Evidence That Working ‘Bare Below the Elbows’ Protects Patients
Experimental evidence supporting the concept of healthcare workers working “bare below the elbows” to prevent transmission of pathogens to patients via long sleeves was presented in San Diego at the IDWeek 2017 conference.
A study using two mannequins and a surrogate DNA marker for Clostridium difficile showed that workers in long sleeves were more likely to contaminate a subsequent patient than workers wearing short sleeves.1
“During simulations of patient care, the sleeve cuff of the long-sleeve white coats frequently transferred the viral DNA marker,” said Amrita John, MBBS, infectious disease epidemiologist at University Hospitals Cleveland Medical Center. “No transmission occurred when short sleeves were worn. During work rounds, the cuffs of physicians in long-sleeved white coats frequently contacted patients or environmental surfaces.”
The healthcare system in the United Kingdom went to a bare-below-the-elbows policy in 2007. In 2014, the Society for Healthcare Epidemiology of America (SHEA) said the practice should be considered in the U.S. “based on biological plausibility and the low likelihood of harm.”2
A sharp decline in C. diff infections in the U.K. after adoption of the policy led to John’s interest in conducting the study.
“This [decline] has been attributed to a decrease in fluoroquinolone prescriptions,” she said. “It’s intriguing to me that it also happens to perfectly coincide with this new bare-below-the-elbows policy.”
The findings have implications for healthcare worker dress in general, but the primary reaction has come from physicians accustomed to wearing the classic white coat.
“This policy has created a lot of angst among physicians,” John said. She cited some of the online reactions to previous studies, including the following comments:
- “Just because they cultured some bacteria on a couple of white coats does not mean that these are vectors of disease transmission.”
- “Another stupid checkbox for healthcare workers that makes no practical sense. Our skin have bacteria on them as well.”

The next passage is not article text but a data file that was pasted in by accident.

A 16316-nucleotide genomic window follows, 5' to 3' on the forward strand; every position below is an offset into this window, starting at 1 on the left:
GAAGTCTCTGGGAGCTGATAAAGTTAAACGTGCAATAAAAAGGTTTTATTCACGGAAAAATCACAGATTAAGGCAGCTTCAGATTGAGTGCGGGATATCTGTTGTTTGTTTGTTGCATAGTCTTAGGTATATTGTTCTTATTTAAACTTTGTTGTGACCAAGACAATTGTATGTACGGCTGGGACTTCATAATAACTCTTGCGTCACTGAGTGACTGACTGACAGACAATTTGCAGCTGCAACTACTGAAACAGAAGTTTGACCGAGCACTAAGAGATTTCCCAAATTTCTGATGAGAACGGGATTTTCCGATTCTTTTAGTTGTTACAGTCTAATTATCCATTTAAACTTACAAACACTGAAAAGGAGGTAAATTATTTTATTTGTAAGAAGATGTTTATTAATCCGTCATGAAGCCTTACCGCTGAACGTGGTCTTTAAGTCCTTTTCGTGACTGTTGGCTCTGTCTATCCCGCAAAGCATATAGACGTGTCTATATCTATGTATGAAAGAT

In the study, healthcare workers were randomly selected to wear either long-sleeved or short-sleeved white coats while examining a mannequin contaminated with cauliflower mosaic virus DNA, a surrogate pathogen. The workers would then remove their gloves, wash hands, and don new gloves before moving to another “patient” mannequin that was uncontaminated.
“In 25% of interactions when long-sleeved coats were worn, it was noted that the sleeve cuffs and wrists were found to be contaminated with the DNA markers after examining the first mannequin,” she said. “No such contamination was noted with short-sleeved coats. It was then noted that in 15% of interactions when long-sleeved coats were worn, the environment of the second mannequin was contaminated with the DNA marker. Again, no contamination with the short sleeves. Finally, in 5% of interactions when long-sleeved coats were worn, the [second] mannequin was contaminated. Nothing with short sleeves.”
A total of 34 healthcare workers participated in the study, which was supplemented by observational data of physicians wearing long-sleeved coats during clinical rounds.
“In 44% of their interactions between physicians and patients, the sleeves of their coats came into contact with either the patient or the patient environment,” John said. “The environmental surfaces that were most frequently contacted by the sleeves include high-touch surfaces such as bed rails, beddings, and privacy curtains. These results provide support for the recommendation that healthcare personnel wear short sleeves to reduce the risk of pathogen transmission.”
Enacting such a policy in the hospital setting is another matter, as John said it will take more data to move the needle on something involving traditional attire like the long-sleeved coat.
“[This study] has changed my personal preference,” John said. “I now tend to roll up my coat sleeves above my elbows, but institutionally I would say we are not there yet. It would probably take some evidence in terms of larger studies or showing actual transmission in the clinical setting to convince people. I would say this is definitely some evidence pointing in that direction.”
- John, A, Alhmidi H, Gonzalez-Orta M, et al. Bare Below the Elbows: A Randomized Trial to Determine if Wearing Short-Sleeved Coats Reduces the Risk for Pathogen Transmission. Abstract 996. IDWeek 2017, Oct. 4-8, 2017, San Diego.
- Bearman G, Bryant K, Leekha S, et al. Healthcare personnel attire in non-operating-room settings. Infect Control Hosp Epidemiol 2014;35(2):107-121.
A study using two mannequins and a surrogate DNA marker for Clostridium difficile showed that workers in long sleeves were more likely to contaminate a subsequent patient than workers wearing short sleeves.
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